Would we ever get to the point where the margins are the same? Probably, but it’s just a long time from now, a matter of years not quarters.

David Cohen

It's like an -- I mean when do you think Flash margins will be – if operating margins will be significantly positive? I mean, I am assuming they are indeed pretty much takes away any of the gross profit you are making on Flash especially given how profitable Antifuse is?

John East

Well we don't do P&L's by product line and there is a really good reason for that. If we did, we would have to board up the company tomorrow morning, because classically you have to spend like a drunk for about five years on a new product before it starts to pay back. So you would always lose the faith and shoot all the employees and close up the company three years after you noticed you are losing money every year. Is that what we would find today in Flash. Don’t know. Again we don't do it that way and I would discourage you from looking at it that way actually. That is kind of a crummy answer to the question. But you can't get there from here if you do it that way. You can't get to an Antifuse family that earns huge margins without losing money for five years on the way to getting there and losing the faith and having people say why are you saying that money cut it all. You end up doing the wrong thing if you look at that way. Bad answer I know what you are looking for but I will give you a follow on okay.

David Cohen

I think I guess all of them not getting more revenue which is a problem but I guess a good problem to have given that you’re doing whatever you can with the capacity you have. Are the bottlenecks having any other negative effects like strange relations with customers? And other negatives we can point to from the bottlenecks?

Jon Anderson

Well delinquencies are never a good thing and delinquencies in the consumer market are particularly nasty because most of those guys have really precise demand. So when they think they need this stuff. It's not quite as bad as it used to be. We used to always aim at the Christmas market in the States. And I don't think that’s necessarily the case any more. In Asia, you have TAT and you have Chinese New Year and that comes until the February or whatever. So there's all more of a spread there but customers don't like it when you are delinquent to them. Boy, the older I get the more I tell you that there is really – the only two things in that are in this business. One is customers and the other is products. Id you make your customers bad you pay the price for a long, long time if not forever. So yeah that’s a worry and we are working like crazy, trying to make sure its not much of a worry, and as I mentioned already our production capacity round figures are doubling every quarter, and it's getting to the place where it’s high and up already, that is hard to double every quarter, but we think we can land on our feet there, but our sales guys are concerned that we’re going to felt behind the mark. And you’re right that’s absolutely worry.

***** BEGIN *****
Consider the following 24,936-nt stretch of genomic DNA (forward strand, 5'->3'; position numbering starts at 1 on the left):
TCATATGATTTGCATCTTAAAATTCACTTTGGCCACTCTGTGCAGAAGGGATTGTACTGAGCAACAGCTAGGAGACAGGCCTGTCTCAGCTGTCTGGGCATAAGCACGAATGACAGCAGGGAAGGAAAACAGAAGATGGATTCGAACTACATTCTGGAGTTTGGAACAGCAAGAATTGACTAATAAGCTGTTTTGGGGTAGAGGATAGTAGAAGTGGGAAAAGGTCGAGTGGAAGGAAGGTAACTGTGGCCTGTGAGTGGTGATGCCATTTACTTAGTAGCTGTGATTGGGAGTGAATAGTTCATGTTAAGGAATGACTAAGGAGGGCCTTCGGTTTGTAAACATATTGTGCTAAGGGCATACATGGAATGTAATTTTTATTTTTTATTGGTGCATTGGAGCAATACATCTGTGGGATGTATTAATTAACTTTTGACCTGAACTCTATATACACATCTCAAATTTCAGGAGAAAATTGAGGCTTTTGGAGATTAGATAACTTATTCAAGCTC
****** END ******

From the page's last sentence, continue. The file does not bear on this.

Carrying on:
Then the other words David I try to put on the table on my script, we’ve got to worry of the consumer customers sometimes can forecast and they maybe over-forecasting so I might get all this inventory built and not need the units, and by the way then I would have already bought the test capacity and I feels its too good, my depreciation will go up or they could be under-forecasting which actually has been the case so far, they have been forecasting enough and then the customer needs the unit and we cant ship them. So making a production ramp need a sales ramp, a demand ramp is always tricky and when the ramp does speak, it’s really tricky. I already talked about the cost issue and talked about the fact, consumer market is always tricky. I think the big worries I have on the table here, you put the delinquency worry on the table for me, thank you, that’ a worry. So, yeah, the whole bunch of things I go worried about, but 10 years ago I use go home worried that nobody wants our product. Now that’s a real worry. When you have the ones we are having today, they are more fun to have.

John East

Yeah, David just as you said, when Jon is going through the stuff, he is listing out what you have worried about not what actually is the fact that was implied. So when you are saying well, we are limiting volume, I think we are doing things right down Shawn to disable every quarter, we are looking at the second half of the year, but we really going to have some higher volumes and wanting to be in a position to be meet those needs. So I mean it’s not like the second quarter we’re just strangling our customers out there, that’s not the case at all, we are having park there. But the concern is that the unit volume is increasing and it will continue to increase each quarter this year and we want to be ready to meet that demand.

Jon Anderson

I am known to be world’s biggest worry. So you could count on John coming and saying not that bad.

David Cohen

We are working to messages.

John East

Right. Next question please.

Operator

Your next question comes from Gary Mobley with Piper Jaffray. Your line is open.

John East

Hi Gary.

Gary Mobley

I had another concern for you. And I am just curios given the nature of this consumer design win that you have in this particular customer and the product that you’re selling to this customer, what is the risk of that customer cutting over to an ASIC based on some better than expected volumes of the products?